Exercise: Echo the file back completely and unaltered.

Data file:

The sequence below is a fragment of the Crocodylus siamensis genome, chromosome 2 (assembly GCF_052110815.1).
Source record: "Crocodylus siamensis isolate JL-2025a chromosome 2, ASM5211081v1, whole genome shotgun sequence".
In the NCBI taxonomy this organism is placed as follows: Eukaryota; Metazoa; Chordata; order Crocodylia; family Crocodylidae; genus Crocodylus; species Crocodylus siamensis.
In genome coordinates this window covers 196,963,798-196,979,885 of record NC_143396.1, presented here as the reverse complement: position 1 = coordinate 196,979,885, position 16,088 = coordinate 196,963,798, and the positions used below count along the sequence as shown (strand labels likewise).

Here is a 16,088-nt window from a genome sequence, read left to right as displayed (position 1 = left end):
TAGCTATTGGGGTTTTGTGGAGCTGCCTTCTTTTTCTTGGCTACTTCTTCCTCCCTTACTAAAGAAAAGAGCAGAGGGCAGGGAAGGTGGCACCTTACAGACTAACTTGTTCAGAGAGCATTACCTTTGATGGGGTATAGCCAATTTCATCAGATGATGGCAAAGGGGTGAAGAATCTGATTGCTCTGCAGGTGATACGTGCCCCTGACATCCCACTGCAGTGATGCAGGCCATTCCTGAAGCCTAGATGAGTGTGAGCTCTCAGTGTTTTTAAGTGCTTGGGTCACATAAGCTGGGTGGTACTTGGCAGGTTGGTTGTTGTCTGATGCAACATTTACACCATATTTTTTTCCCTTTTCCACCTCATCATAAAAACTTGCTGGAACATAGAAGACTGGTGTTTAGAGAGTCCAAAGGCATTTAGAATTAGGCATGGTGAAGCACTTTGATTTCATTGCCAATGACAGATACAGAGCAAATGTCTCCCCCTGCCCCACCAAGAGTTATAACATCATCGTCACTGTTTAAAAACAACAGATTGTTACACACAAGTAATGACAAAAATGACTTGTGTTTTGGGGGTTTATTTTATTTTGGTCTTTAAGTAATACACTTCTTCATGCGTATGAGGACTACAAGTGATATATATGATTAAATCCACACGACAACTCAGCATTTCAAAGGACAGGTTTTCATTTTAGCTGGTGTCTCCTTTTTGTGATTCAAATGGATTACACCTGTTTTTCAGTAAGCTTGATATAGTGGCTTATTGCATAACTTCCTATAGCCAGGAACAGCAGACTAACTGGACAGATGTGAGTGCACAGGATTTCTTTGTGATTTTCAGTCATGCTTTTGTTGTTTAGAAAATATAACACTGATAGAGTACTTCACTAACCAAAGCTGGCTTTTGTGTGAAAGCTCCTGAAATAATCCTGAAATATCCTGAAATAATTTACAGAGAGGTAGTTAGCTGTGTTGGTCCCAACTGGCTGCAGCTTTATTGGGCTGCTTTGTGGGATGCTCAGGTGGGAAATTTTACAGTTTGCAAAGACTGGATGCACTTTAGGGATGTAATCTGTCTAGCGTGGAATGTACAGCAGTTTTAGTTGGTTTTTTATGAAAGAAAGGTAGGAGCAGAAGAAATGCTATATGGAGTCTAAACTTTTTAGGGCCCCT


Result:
The sequence below is a fragment of the Crocodylus siamensis genome, chromosome 2 (assembly GCF_052110815.1).
Source record: "Crocodylus siamensis isolate JL-2025a chromosome 2, ASM5211081v1, whole genome shotgun sequence".
In the NCBI taxonomy this organism is placed as follows: Eukaryota; Metazoa; Chordata; order Crocodylia; family Crocodylidae; genus Crocodylus; species Crocodylus siamensis.
In genome coordinates this window covers 196,963,798-196,979,885 of record NC_143396.1, presented here as the reverse complement: position 1 = coordinate 196,979,885, position 16,088 = coordinate 196,963,798, and the positions used below count along the sequence as shown (strand labels likewise).

Here is a 16,088-nt window from a genome sequence, read left to right as displayed (position 1 = left end):
TAGCTATTGGGGTTTTGTGGAGCTGCCTTCTTTTTCTTGGCTACTTCTTCCTCCCTTACTAAAGAAAAGAGCAGAGGGCAGGGAAGGTGGCACCTTACAGACTAACTTGTTCAGAGAGCATTACCTTTGATGGGGTATAGCCAATTTCATCAGATGATGGCAAAGGGGTGAAGAATCTGATTGCTCTGCAGGTGATACGTGCCCCTGACATCCCACTGCAGTGATGCAGGCCATTCCTGAAGCCTAGATGAGTGTGAGCTCTCAGTGTTTTTAAGTGCTTGGGTCACATAAGCTGGGTGGTACTTGGCAGGTTGGTTGTTGTCTGATGCAACATTTACACCATATTTTTTTCCCTTTTCCACCTCATCATAAAAACTTGCTGGAACATAGAAGACTGGTGTTTAGAGAGTCCAAAGGCATTTAGAATTAGGCATGGTGAAGCACTTTGATTTCATTGCCAATGACAGATACAGAGCAAATGTCTCCCCCTGCCCCACCAAGAGTTATAACATCATCGTCACTGTTTAAAAACAACAGATTGTTACACACAAGTAATGACAAAAATGACTTGTGTTTTGGGGGTTTATTTTATTTTGGTCTTTAAGTAATACACTTCTTCATGCGTATGAGGACTACAAGTGATATATATGATTAAATCCACACGACAACTCAGCATTTCAAAGGACAGGTTTTCATTTTAGCTGGTGTCTCCTTTTTGTGATTCAAATGGATTACACCTGTTTTTCAGTAAGCTTGATATAGTGGCTTATTGCATAACTTCCTATAGCCAGGAACAGCAGACTAACTGGACAGATGTGAGTGCACAGGATTTCTTTGTGATTTTCAGTCATGCTTTTGTTGTTTAGAAAATATAACACTGATAGAGTACTTCACTAACCAAAGCTGGCTTTTGTGTGAAAGCTCCTGAAATAATCCTGAAATATCCTGAAATAATTTACAGAGAGGTAGTTAGCTGTGTTGGTCCCAACTGGCTGCAGCTTTATTGGGCTGCTTTGTGGGATGCTCAGGTGGGAAATTTTACAGTTTGCAAAGACTGGATGCACTTTAGGGATGTAATCTGTCTAGCGTGGAATGTACAGCAGTTTTAGTTGGTTTTTTATGAAAGAAAGGTAGGAGCAGAAGAAATGCTATATGGAGTCTAAACTTTTTAGGGCCCCT